Wednesday, November 18, 2015

How To Defeat ISIS And Other Fables On Terrorism

Care to read a short story by a Townhall conservative columnist Kurt Schlichter?  The blogs of Digby and No More Mister Nice review this imaginary masterpiece.

It's about what it would take to defeat ISIS, in the dreams of one conservative guy (as in "When I dream I'm a Viking").  The story has all the wish-fulfillment aspects of bubble-gum literature aimed at teenage boys (except for the tits and ass): 

Macho men killing everything that moves (but for the good, of course), refusal to negotiate with any foreign power  (stomp over them), the utter humiliation of liberals (enemies), Democrats (enemies) and anyone opposing easy access to guns in the US (individual citizens successfully kill terrorists in public places but only in Republican states), simplistic scenarios where the hero faces no real obstacles (because of extreme use of military power), unending cheering by the grateful American crowds (who love the rising dead body counts from Iraq and Syria).  And a glorious victory at the end.

What struck me about the story was the glimpse into the id of the writer:  The imaginary Republican tough-guy president in the story fires his wimpy CENTCOM commander and replaces him with a marine called Wildman (!), known for his aggressiveness.  It is Wildman who then goes out to defeat ISIS.

Just think about that for a moment!  Schlichter wants the barbaric hind-brain to take over, along the lines that it takes a barbarian to fight one.  This short-cut bypasses all those parts of brain which take care of higher levels of thinking, ethics and so on.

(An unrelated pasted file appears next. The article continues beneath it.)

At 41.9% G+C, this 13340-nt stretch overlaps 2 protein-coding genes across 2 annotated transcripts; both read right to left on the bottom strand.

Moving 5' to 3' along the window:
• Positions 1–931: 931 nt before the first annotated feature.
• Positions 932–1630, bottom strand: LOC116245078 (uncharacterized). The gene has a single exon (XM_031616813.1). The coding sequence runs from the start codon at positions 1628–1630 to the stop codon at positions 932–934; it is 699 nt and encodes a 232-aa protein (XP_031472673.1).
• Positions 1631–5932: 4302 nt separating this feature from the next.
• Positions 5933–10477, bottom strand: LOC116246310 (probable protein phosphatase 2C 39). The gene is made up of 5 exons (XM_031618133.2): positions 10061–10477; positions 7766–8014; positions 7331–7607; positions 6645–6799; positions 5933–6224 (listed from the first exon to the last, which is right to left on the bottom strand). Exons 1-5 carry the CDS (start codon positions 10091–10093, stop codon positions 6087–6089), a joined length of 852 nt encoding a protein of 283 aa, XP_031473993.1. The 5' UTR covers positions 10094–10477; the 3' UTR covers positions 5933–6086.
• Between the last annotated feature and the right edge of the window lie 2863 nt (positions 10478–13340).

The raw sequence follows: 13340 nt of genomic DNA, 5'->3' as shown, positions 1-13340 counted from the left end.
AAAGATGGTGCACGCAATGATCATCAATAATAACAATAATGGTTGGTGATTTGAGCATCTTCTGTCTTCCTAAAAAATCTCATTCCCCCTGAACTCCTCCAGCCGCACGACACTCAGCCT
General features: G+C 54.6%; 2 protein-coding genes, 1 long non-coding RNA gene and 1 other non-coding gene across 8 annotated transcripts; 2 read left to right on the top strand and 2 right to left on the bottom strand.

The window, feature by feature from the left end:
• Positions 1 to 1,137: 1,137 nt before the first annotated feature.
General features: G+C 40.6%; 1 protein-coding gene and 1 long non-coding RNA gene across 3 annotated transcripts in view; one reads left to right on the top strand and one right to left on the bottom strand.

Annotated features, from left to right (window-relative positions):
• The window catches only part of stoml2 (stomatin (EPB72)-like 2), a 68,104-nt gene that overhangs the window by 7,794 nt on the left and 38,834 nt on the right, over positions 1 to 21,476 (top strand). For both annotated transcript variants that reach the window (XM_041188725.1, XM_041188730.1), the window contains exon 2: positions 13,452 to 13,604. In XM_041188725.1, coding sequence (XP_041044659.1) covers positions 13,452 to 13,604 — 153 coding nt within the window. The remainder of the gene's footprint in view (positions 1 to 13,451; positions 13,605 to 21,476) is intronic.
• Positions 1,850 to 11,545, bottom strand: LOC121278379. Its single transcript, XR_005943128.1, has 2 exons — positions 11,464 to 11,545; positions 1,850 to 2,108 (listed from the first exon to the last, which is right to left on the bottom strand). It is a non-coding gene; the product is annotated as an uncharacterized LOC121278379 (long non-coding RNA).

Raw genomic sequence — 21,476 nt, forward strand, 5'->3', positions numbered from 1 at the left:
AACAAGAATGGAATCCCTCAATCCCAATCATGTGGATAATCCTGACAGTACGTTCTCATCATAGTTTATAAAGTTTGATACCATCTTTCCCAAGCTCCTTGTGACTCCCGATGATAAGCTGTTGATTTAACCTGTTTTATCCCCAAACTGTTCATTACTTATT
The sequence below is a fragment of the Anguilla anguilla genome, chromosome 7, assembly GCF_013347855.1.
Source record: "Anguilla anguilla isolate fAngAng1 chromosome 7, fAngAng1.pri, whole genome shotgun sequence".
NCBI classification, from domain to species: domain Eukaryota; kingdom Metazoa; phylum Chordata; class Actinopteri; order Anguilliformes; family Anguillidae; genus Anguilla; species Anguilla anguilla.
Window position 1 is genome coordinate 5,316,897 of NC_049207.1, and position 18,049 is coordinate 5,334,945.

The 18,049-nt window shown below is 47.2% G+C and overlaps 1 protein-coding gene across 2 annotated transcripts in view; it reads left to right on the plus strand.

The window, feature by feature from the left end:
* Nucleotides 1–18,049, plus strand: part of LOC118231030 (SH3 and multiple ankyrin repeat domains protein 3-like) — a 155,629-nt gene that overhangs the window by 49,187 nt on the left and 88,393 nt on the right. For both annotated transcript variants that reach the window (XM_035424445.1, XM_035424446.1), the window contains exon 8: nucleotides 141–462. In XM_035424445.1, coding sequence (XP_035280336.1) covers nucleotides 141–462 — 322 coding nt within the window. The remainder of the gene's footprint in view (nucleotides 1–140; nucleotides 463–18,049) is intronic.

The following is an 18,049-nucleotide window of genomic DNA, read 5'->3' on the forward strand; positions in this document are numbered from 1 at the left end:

But it works in the story!  Of course it does.  I always win in my daydreams, too.

Let's see how Wildman manages to destroy ISIS in the story:

The first wave of 12 B-52H’s emptied their bays of 750-pound dumb bombs directly over the heart of Raqqa, followed by a second wave, then a third. Crack Air Force ground crews were waiting back at the base in Saudi Arabia, and rearmament took less than two hours. Then they headed north again. In 24 hours, Raqqa ceased to exist.

The jihadis initially attempted to dig in, believing the Americans would pause to root them out of the urban areas. Instead, the Americans leveled the towns, often using the napalm that had just been reintroduced into the American arsenal, and followed up with infantry. At first, the jihadis tried to hide behind the few remaining civilians but the Americans never hesitated, and ISIS quickly learned that to try to hold ground meant a swift death.
So.  Raqqa has over 220,000 inhabitants.  But in this story worrying about civilian casualties is "secondary."  Will there be a second installment to this story, about the predictable response by most of the Middle East when people there learn that at least 220,000 civilians have died in these attacks?

Well, probably more than that number of collateral damage, because:

Covered from interference by Russian aircraft by a protective screen of F-22s, the B-52s worked their way from urban target to urban target, literally obliterating any ISIS-supporting town in Syria. This supported the Wildman’s strategy of depriving ISIS of any of the vestiges of an actual nation state. The caliphate, to the extent it governed anything, would rule over rubble.
That's pretty cruel, given that ISIS wasn't exactly invited into the towns in Syria it now controls.  It invaded them and killed lots of people.  In this story those civilians still alive would also die.  And of course all this carnage would sprout a thousand ISIS-type organizations.

Literary works don't have to worry about that, of course.  As an aside, I'm not writing about Schlichter's short story because of its interest or relevance, but because my recent reading about terrorism suggests that imaginary stories also fuel many  acts of terror. 

Granted, those stories are filled with religious imagery, not patriotic imagery, but the assumption that extreme violence for "good" is necessary to combat the violence of "bad" is something these stories share.  They also share the macho plot:  The only proper revenge against any past collective humiliations (however distant in time) is violence. And they share that aggregation of everyone "on the other side" as irrelevant collateral damage.